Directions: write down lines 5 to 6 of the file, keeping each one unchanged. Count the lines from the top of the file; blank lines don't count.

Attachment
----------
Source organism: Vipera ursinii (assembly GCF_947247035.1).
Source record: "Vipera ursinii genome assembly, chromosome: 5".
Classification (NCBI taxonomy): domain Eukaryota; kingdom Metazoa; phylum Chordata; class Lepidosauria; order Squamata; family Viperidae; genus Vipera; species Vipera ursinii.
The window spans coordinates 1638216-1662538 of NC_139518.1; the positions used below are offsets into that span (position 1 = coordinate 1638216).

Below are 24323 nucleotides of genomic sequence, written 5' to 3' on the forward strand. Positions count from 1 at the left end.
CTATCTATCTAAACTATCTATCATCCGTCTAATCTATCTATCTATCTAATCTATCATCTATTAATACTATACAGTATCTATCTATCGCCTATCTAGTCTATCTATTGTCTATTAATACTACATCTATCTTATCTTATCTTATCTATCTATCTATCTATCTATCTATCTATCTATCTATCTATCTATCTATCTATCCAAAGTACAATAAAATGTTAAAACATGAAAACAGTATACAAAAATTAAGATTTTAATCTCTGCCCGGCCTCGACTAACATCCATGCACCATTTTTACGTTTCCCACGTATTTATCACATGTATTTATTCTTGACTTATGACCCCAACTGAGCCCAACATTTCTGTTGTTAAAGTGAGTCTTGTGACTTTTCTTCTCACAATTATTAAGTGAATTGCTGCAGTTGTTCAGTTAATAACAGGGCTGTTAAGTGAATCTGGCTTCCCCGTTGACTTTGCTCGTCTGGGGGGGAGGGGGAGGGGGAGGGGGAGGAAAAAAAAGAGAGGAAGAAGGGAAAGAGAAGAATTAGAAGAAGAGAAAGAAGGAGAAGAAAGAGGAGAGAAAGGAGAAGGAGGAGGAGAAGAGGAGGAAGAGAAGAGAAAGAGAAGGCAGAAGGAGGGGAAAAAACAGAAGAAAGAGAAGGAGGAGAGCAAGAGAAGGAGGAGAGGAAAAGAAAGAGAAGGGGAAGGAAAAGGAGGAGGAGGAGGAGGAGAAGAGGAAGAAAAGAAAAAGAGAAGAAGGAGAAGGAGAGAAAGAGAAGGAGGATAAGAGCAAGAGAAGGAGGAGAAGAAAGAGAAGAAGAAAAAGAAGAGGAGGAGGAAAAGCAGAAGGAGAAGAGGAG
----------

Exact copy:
Below are 24323 nucleotides of genomic sequence, written 5' to 3' on the forward strand. Positions count from 1 at the left end.
CTATCTATCTAAACTATCTATCATCCGTCTAATCTATCTATCTATCTAATCTATCATCTATTAATACTATACAGTATCTATCTATCGCCTATCTAGTCTATCTATTGTCTATTAATACTACATCTATCTTATCTTATCTTATCTATCTATCTATCTATCTATCTATCTATCTATCTATCTATCTATCTATCTATCCAAAGTACAATAAAATGTTAAAACATGAAAACAGTATACAAAAATTAAGATTTTAATCTCTGCCCGGCCTCGACTAACATCCATGCACCATTTTTACGTTTCCCACGTATTTATCACATGTATTTATTCTTGACTTATGACCCCAACTGAGCCCAACATTTCTGTTGTTAAAGTGAGTCTTGTGACTTTTCTTCTCACAATTATTAAGTGAATTGCTGCAGTTGTTCAGTTAATAACAGGGCTGTTAAGTGAATCTGGCTTCCCCGTTGACTTTGCTCGTCTGGGGGGGAGGGGGAGGGGGAGGGGGAGGAAAAAAAAGAGAGGAAGAAGGGAAAGAGAAGAATTAGAAGAAGAGAAAGAAGGAGAAGAAAGAGGAGAGAAAGGAGAAGGAGGAGGAGAAGAGGAGGAAGAGAAGAGAAAGAGAAGGCAGAAGGAGGGGAAAAAACAGAAGAAAGAGAAGGAGGAGAGCAAGAGAAGGAGGAGAGGAAAAGAAAGAGAAGGGGAAGGAAAAGGAGGAGGAGGAGGAGGAGAAGAGGAAGAAAAGAAAAAGAGAAGAAGGAGAAGGAGAGAAAGAGAAGGAGGATAAGAGCAAGAGAAGGAGGAGAAGAAAGAGAAGAAGAAAAAGAAGAGGAGGAGGAAAAGCAGAAGGAGAAGAGGAG